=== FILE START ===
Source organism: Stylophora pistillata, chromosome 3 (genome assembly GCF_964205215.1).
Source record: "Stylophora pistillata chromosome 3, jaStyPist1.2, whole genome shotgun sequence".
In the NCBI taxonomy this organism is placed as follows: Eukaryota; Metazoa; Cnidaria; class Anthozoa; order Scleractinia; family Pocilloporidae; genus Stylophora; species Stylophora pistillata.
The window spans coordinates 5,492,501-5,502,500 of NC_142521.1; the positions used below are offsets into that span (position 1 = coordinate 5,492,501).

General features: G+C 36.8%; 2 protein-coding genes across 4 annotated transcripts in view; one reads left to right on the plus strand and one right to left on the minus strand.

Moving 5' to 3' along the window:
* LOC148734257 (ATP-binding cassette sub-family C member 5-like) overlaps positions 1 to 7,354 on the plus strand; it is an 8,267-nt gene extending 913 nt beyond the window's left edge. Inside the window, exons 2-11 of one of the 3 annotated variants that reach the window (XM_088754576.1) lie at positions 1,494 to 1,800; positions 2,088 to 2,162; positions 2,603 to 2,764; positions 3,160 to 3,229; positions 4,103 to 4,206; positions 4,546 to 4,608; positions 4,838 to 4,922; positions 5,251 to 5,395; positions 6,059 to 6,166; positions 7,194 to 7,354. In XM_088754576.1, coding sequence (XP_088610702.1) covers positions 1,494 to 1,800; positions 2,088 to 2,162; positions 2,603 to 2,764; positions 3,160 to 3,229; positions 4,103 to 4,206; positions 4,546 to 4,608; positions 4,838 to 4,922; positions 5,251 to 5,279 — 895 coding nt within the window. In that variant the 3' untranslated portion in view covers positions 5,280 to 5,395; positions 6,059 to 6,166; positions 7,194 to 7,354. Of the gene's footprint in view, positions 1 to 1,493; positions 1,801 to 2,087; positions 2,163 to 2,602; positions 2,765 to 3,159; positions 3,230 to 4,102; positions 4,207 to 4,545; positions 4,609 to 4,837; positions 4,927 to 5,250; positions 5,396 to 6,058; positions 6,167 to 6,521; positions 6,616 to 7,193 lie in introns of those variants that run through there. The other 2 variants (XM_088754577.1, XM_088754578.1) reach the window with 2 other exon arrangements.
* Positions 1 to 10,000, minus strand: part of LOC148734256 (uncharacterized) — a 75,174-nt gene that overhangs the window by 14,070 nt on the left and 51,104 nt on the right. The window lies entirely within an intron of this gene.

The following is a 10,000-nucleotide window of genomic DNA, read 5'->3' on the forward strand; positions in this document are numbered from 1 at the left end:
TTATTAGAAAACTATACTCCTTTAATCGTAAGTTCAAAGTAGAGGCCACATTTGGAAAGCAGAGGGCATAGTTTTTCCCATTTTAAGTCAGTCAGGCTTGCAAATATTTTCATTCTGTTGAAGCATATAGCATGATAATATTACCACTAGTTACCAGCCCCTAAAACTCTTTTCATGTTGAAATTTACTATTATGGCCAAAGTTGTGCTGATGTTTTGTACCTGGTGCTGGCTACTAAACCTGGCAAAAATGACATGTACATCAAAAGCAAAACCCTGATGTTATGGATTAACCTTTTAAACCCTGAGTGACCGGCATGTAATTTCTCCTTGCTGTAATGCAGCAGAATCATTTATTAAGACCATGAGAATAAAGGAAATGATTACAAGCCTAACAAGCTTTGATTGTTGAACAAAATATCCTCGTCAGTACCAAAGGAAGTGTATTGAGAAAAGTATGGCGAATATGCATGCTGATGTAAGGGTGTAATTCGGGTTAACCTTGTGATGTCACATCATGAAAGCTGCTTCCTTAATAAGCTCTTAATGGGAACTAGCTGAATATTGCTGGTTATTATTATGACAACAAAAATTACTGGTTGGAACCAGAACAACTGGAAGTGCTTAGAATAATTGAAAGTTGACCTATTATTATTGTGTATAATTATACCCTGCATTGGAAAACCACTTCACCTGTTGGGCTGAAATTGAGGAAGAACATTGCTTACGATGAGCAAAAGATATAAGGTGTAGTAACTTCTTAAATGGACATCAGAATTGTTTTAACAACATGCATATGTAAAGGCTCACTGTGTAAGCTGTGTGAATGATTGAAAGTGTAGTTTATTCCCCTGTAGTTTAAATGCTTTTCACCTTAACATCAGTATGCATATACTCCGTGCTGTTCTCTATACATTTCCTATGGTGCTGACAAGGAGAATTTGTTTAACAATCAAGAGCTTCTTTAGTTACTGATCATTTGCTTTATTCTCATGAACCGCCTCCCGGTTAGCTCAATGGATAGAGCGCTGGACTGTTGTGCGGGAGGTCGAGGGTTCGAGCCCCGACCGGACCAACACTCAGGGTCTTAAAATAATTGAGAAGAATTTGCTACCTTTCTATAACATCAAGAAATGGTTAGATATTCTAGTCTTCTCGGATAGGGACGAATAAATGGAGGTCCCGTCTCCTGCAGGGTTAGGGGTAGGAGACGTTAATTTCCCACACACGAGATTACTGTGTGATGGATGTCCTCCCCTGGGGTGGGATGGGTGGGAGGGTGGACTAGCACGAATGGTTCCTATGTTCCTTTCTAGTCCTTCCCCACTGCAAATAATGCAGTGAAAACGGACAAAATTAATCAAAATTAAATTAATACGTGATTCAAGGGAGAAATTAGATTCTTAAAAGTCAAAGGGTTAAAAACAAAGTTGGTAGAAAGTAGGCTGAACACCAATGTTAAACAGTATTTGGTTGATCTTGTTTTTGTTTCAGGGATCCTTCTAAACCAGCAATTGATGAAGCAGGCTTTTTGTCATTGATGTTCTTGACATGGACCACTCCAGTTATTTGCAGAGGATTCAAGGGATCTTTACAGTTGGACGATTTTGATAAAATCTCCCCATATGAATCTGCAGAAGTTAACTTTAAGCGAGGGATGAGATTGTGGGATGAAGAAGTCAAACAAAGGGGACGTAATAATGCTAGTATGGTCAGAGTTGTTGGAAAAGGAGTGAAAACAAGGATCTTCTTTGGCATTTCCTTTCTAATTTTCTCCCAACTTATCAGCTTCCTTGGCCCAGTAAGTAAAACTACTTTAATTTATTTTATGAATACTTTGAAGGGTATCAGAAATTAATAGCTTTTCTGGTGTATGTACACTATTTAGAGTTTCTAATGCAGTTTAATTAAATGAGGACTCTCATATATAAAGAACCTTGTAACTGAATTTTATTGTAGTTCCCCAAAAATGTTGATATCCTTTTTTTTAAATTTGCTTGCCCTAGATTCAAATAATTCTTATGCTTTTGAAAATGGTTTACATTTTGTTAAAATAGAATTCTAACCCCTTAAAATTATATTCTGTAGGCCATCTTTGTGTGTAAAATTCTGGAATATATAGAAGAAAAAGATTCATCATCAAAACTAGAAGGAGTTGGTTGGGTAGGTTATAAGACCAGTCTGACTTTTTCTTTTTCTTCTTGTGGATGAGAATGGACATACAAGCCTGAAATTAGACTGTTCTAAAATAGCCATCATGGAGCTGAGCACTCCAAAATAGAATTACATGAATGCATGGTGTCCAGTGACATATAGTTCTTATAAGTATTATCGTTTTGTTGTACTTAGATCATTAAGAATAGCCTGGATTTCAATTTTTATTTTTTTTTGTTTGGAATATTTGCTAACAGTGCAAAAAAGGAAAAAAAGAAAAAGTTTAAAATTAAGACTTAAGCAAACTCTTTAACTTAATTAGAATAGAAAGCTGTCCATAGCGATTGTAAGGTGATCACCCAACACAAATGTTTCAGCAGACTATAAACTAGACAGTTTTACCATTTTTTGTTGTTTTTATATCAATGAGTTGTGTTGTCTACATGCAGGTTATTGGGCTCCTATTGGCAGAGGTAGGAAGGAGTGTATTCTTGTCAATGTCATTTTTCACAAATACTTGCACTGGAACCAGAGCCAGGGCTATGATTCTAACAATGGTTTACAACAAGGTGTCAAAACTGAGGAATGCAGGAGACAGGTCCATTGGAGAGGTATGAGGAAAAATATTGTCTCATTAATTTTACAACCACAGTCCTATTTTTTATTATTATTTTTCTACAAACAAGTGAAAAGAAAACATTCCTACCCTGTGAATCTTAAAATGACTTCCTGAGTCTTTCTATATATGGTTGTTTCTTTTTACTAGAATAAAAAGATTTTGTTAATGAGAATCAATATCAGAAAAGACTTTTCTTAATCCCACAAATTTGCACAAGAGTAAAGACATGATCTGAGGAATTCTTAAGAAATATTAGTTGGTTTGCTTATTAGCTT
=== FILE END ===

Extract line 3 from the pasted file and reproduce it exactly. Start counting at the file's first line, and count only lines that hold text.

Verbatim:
In the NCBI taxonomy this organism is placed as follows: Eukaryota; Metazoa; Cnidaria; class Anthozoa; order Scleractinia; family Pocilloporidae; genus Stylophora; species Stylophora pistillata.